On IPads, Kindle, Laptops, Television and Authority
There is sometimes a tendency to place greater emphasis on thinking than on content. A child learns not only how to learn but also some content. No one can deny that one of the major differences between a novice and an expert in a particular area is knowledge in that field. I may be able to prepare my tax returns but there is an accountant out there who is much more knowledgeable with the current tax laws. The same holds true for financial planning and investments. One can dive into buying and selling stocks and learn the hard way with huge losses, or consult a financial planner who has experience in the stock market. Being able to think, process information, and solve problems are indeed hallmarks of learning. But content is still very much part of learning.
Accumulating knowledge comes from gathering information. There is not enough time in the world to discover much of everything on our own so most of our knowledge are indeed handed down to us by our parents, by our teachers, by someone. How we receive and accept this knowledge depends in part on how much credibility we give the source. This is where credibility or authority come into play. Back in high school, it was evident to me that I had difficulty learning from a teacher whom I regarded as deficient in the subject being taught. It made a lot of difference when I had full confidence in my teacher and knew that every piece of knowledge being passed to me had been well thought or vetted. Without trust, it was simply impossible to simply sit inside the classroom and absorb what was being presented.
In the age of information technology, young children are now being exposed to sources of information outside the influence of teachers and parents. Some of these gadgets provide a virtual world where a child can be introduced to something novel that the child has yet to experience in the real world. Touch screen technology has allowed toddlers who still wear diapers to navigate the web and explore a wide variety of applications. Even without a touch screen, a toddler can do this by simply getting acquainted with how a mouse works. Of course, the touch screen really brings accessibility closer to a toddler as it is no longer required to make the connection between the mouse and the cursor on the screen. With a touch screen, a toddler simply touches and things happen. How all of these things affect learning is still unknown territory since these gadgets are relatively new, and good research takes time. With television, there is research available and the advice from pediatricians is to limit a toddler's exposure to television especially if watching television deprives a child of more meaningful interactions with adults (parents or caregivers) and siblings. Whether this equally applies to IPads, Kindle and other touch screen devices remains to be explored. Most parents in the US approach this question with moderation. Toddlers may play with IPads but only for limited amounts of time.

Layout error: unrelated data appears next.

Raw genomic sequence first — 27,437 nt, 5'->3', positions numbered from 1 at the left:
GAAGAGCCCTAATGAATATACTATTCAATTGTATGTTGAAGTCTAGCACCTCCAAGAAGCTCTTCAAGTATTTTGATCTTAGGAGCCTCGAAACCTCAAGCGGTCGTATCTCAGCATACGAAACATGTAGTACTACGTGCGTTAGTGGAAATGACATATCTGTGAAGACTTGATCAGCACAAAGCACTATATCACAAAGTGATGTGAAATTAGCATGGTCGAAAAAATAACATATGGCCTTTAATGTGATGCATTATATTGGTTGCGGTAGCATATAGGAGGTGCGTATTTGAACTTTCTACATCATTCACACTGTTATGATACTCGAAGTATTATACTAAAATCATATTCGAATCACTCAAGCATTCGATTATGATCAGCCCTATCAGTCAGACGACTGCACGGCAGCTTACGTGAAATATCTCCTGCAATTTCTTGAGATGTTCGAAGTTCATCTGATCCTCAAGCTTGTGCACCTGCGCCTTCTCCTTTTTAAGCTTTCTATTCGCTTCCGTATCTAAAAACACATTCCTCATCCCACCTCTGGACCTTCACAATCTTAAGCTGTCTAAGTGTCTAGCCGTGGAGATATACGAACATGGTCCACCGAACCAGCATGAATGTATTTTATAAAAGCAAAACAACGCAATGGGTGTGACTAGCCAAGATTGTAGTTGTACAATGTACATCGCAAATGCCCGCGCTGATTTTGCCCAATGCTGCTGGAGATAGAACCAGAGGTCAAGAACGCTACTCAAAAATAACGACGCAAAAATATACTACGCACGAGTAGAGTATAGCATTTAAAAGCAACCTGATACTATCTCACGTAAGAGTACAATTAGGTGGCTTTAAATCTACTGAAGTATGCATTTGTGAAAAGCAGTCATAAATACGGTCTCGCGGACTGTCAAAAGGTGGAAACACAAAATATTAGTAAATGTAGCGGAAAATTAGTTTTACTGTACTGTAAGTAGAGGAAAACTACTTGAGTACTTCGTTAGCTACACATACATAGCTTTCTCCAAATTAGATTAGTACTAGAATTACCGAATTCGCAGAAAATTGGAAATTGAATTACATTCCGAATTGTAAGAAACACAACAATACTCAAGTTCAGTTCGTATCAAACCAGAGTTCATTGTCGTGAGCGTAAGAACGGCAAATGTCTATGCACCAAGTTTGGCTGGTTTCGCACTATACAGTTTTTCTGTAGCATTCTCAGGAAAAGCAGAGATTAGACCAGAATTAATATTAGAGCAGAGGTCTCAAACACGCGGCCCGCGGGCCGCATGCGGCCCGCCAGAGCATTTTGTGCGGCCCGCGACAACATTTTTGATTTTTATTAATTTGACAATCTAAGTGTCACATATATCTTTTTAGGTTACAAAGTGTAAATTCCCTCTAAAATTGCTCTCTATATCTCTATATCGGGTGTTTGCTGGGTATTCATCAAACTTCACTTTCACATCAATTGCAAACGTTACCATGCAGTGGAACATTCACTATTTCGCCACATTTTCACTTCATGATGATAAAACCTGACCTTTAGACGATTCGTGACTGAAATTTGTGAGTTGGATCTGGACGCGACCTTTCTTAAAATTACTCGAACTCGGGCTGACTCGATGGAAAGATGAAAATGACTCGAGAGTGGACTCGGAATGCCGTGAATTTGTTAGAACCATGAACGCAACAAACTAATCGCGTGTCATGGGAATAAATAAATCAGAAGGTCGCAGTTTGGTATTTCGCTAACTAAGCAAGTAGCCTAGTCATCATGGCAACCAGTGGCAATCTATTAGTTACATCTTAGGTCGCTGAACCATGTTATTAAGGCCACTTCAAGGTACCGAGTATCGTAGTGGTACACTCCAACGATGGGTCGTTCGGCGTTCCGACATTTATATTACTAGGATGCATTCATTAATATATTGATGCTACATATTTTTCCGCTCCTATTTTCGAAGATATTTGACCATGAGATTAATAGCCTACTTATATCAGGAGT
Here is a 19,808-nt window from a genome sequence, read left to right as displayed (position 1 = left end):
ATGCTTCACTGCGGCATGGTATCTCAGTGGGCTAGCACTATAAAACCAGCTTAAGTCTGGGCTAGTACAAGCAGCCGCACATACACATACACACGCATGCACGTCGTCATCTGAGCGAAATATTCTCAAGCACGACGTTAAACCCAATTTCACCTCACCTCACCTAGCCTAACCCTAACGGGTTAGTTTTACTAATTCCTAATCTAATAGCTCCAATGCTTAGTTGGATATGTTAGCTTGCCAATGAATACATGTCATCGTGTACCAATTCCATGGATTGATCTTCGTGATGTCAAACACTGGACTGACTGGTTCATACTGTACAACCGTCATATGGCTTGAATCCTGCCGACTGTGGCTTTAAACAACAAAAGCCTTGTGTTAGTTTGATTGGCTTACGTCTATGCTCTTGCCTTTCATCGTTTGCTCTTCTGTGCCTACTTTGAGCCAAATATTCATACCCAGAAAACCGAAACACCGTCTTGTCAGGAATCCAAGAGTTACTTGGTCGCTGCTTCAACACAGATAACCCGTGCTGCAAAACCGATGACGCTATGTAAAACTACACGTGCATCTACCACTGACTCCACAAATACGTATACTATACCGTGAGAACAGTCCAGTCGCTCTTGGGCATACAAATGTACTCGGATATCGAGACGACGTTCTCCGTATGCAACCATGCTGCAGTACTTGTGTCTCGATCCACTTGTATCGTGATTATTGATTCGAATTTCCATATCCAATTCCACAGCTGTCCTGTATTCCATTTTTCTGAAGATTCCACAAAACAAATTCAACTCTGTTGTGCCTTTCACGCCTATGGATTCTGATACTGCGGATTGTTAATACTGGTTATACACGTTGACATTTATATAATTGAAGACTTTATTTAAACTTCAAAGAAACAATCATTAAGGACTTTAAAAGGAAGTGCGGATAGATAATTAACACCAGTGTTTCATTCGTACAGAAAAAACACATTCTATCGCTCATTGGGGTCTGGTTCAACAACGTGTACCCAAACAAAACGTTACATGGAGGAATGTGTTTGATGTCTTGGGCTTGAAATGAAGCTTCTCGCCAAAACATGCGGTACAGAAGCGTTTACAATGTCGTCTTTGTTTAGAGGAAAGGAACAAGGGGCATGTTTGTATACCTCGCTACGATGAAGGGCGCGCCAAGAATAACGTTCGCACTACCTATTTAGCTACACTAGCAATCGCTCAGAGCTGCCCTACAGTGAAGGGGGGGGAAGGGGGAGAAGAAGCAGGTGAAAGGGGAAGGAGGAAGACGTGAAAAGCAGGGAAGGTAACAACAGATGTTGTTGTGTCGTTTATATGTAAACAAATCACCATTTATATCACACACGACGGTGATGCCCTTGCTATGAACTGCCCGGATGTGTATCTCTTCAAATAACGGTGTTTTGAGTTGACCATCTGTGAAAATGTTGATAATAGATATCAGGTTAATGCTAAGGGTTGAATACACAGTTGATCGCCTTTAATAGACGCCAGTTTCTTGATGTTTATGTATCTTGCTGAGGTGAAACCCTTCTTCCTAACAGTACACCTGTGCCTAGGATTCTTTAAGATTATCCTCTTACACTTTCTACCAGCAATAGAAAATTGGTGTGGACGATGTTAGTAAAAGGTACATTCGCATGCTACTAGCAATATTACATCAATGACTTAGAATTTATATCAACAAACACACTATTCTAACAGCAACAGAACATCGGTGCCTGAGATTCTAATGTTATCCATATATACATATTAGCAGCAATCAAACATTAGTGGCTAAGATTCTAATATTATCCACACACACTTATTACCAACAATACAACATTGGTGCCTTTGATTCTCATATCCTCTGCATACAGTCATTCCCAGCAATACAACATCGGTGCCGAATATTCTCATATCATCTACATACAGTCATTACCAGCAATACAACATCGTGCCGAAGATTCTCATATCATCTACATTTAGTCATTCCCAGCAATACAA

A recent article by Hanna Rosin on the Atlantic, "The Touch-Screen Generation", talks about this new technology and the questions currently raised by parents regarding the impact of these devices on a child's development. The following video is an interview regarding Rosin's article:
Near the end of the article, I think, is quite an insightful paragraph that probably provides an answer to some of the questions raised by parents regarding the impact of technology on their child's development:
"Gideon tested me the very first day. He saw the iPad in his space and asked if he could play. It was 8 a.m. and we had to get ready for school. I said yes. For 45 minutes he sat on a chair and played as I got him dressed, got his backpack ready, and failed to feed him breakfast. This was extremely annoying and obviously untenable. The week went on like this—Gideon grabbing the iPad for two-hour stretches, in the morning, after school, at bedtime. Then, after about 10 days, the iPad fell out of his rotation, just like every other toy does. He dropped it under the bed and never looked for it. It was completely forgotten for about six weeks."These devices may be addicting for a while, but like every "Puff the Magic Dragon", in the end, the dragon slips sadly into his cave. But a dragon does live forever, and technology may have an impact that goes beyond the time it is being used. Buried under the excitement of playing is recognizing and relating to authority.
When interviewed by MSNBC, professor of psychology Sandra Calvert of Georgetown University said, "One of the things about Elmo is that he is so popular among small children and he is meaningful to them. This popularity makes children more interested in listening to what he has to say." Authority comes from a relationship that begins first and foremost with trust. Elmo, the Sesame Street character, becomes an important character in the mind of a young child. Any character associated with dependable information in a learner's mind becomes an authority on knowledge. Extrapolating this to later years, both social media and internet pages can become authorities on knowledge and information. Unfortunately, these sources are hardly accurate oftentimes. There are so many sites on the internet that provide bogus and incorrect information. In fact, hoaxes even outnumber facts, especially in terms of popularity. With regard to this aspect, it can be seen that giving proper attention to right program and content may not be adequate to shield children from a negative impact of technology. Exposure to technology at a very young age may give a child the wrong notion that everything provided by technology is correct.